The Summer Born Campaign group is aware of increasing numbers of parents (whose summer born children were forced to start school early and against their wishes), fighting for their struggling child to be allowed to repeat their Reception class year.
Some have already been successful, and others are fighting to repeat Years 1 or 2, when a summer born child’s difficulties are often even more exacerbated; the parents know there it’s a problem caused by a ‘too early’ school start, but the system, and the DfE’s summer born policy has failed to prevent or protect against these situations.
It Costs Less – in Every Way – to Get it Right First Time Round
- Cost to the Child
In the short-term, during the decelerating transition, there may be re-settling in difficulties for the child when their former classmates move on to the next year group, their self-esteem may wobble (though once in a year group they feel more comfortable in and are able to better access the curriculum, this has been shown to improve dramatically), but there was also the wholly unnecessary social and emotional cost to the child during their first Reception year, when they could have been enjoying a setting better suited to their developmental age, either at home or in a pre-school/nursery.
- Cost to other Children
In areas where oversubscription of primary school places is rife, and parents are desperate to secure places in sought after schools, they may not realise it but their lives are being adversely affected by the DfE’s ineffective and ambiguous School Admissions Code too. When a summer born child is not allowed to enter Reception class at CSage and is instead forced into school a whole year early, against a parent’s wishes, and then that parent successfully argues that their child has suffered as a result and needs to repeat Reception, two years of a school place are taken up by one child (or two children in the case of twins).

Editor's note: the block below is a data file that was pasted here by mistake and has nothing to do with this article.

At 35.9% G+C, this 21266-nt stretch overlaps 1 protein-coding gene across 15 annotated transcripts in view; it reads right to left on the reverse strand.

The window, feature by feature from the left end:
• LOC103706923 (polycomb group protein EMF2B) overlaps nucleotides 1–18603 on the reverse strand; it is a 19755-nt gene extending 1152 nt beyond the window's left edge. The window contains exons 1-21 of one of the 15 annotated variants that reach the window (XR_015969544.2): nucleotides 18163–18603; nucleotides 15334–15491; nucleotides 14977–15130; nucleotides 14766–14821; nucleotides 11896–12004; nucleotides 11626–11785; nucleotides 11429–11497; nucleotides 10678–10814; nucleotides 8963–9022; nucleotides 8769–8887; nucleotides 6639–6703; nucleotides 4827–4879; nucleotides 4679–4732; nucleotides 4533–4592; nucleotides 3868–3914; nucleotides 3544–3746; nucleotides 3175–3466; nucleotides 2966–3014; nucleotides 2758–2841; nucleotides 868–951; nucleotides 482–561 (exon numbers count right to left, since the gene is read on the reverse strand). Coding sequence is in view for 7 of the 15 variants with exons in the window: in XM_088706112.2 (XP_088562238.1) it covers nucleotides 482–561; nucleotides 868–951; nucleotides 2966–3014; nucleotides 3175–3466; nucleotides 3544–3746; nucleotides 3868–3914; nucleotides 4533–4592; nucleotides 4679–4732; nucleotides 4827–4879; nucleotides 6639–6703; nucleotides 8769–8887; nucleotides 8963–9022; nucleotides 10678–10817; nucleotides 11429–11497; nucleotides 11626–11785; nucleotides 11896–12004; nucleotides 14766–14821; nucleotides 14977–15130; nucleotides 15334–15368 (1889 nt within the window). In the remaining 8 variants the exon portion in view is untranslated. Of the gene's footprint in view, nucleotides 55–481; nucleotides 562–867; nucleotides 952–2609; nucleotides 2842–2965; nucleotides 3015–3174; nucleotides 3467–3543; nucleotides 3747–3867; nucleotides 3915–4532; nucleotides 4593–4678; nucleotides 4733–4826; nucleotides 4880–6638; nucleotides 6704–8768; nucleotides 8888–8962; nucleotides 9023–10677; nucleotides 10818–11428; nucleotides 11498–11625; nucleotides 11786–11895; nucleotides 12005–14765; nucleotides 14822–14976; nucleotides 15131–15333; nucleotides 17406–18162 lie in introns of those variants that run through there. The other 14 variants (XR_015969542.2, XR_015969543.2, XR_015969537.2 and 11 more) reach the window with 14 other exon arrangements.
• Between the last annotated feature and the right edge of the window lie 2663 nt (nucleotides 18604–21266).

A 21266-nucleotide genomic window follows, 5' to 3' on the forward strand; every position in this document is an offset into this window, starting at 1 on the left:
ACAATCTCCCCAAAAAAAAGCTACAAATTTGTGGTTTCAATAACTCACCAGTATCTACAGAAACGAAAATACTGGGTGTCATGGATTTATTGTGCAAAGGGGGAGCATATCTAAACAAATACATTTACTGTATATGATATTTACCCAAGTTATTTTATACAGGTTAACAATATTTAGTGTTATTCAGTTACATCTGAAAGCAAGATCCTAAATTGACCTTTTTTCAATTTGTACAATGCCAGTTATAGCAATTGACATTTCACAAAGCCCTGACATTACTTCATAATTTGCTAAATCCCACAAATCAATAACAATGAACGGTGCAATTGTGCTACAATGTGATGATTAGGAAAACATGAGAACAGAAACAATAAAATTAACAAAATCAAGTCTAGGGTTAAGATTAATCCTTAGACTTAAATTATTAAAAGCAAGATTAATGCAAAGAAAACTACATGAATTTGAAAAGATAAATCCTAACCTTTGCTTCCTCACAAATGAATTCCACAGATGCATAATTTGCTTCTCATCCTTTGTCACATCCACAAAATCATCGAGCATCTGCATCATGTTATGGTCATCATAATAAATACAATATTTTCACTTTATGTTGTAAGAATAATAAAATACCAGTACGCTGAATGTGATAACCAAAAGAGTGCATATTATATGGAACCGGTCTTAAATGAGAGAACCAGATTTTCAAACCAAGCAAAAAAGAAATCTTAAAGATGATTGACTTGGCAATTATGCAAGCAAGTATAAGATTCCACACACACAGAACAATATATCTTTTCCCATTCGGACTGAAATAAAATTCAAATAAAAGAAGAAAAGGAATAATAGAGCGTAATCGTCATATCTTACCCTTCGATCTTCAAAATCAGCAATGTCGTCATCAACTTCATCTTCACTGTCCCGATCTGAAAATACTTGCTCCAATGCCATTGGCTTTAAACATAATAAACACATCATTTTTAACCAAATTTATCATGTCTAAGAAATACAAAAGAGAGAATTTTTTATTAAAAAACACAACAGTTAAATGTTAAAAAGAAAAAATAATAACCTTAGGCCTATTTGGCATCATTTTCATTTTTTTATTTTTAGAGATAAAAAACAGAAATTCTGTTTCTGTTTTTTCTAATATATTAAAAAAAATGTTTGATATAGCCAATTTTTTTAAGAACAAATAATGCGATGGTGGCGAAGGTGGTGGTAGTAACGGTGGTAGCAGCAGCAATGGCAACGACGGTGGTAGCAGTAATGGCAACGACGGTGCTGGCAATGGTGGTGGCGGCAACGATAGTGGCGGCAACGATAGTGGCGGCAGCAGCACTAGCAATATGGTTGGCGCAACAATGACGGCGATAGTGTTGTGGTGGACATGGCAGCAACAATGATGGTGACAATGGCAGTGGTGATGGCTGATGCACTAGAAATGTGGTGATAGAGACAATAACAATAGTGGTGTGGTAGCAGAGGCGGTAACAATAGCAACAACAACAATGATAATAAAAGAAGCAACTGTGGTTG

It is also sometimes the case where a parent has been pressured to apply for an age 4 Reception class place while a ‘decision’ about Reception class or Year 1 entry the following year is being made (a situation the DfE made worse in December 2014 when it published ‘Advice’ saying this is exactly what should happen), and the school place is ‘held open’ while their battle ensues. Parents can wait until the end of the first academic term to decide whether to accept the age 4 Reception class place or risk continuing their fight with the school (via a complaints process or contacting the LGO – again, all as per the DfE’s Advice), all in order to secure an age 5 Reception class place the following year.
The parents are not at fault here – it is the system, and therefore the government, that is causing all these costly problems and complications.
- Cost to Parents and Taxpayers
Local authorities are consulting with solicitors in their ‘chronological age’ obsessed battles with parents, decision-making panels are set up to evaluate a parent’s ‘request’ for Reception class at CSAge, complaints processes with all the letter/email writing and meetings these entail with these, head teachers spending time visiting pre-schools in order to ‘assess’ the summer born 3 year-old to determine if they really need to ‘wait’ until CSAge to start school; and the list goes on…
Scarce and costly NHS resources have been dragged into an education admissions process – councils sending out Educational Psychologists to assess 3 year-olds when a parent requests CSAge Reception class entry (something the DfE defended as being ‘good practice‘ when a parent complained to them), speech therapists and any other medical professionals that may be working with the child is asked to write letters and reports for submission to the school or local education authority; GPs are also asked to write letters of support (some do so for free, some charge a fee and others say they it is not in their remit to get involved with educational matters).
Then there is the cost of a child repeating a school year; it would be far more cost-effective to allow them to start school at CSAge as initially requested by the parents, with the child remaining at home or receiving their (statutory entitled) 15 hours of EYE funding.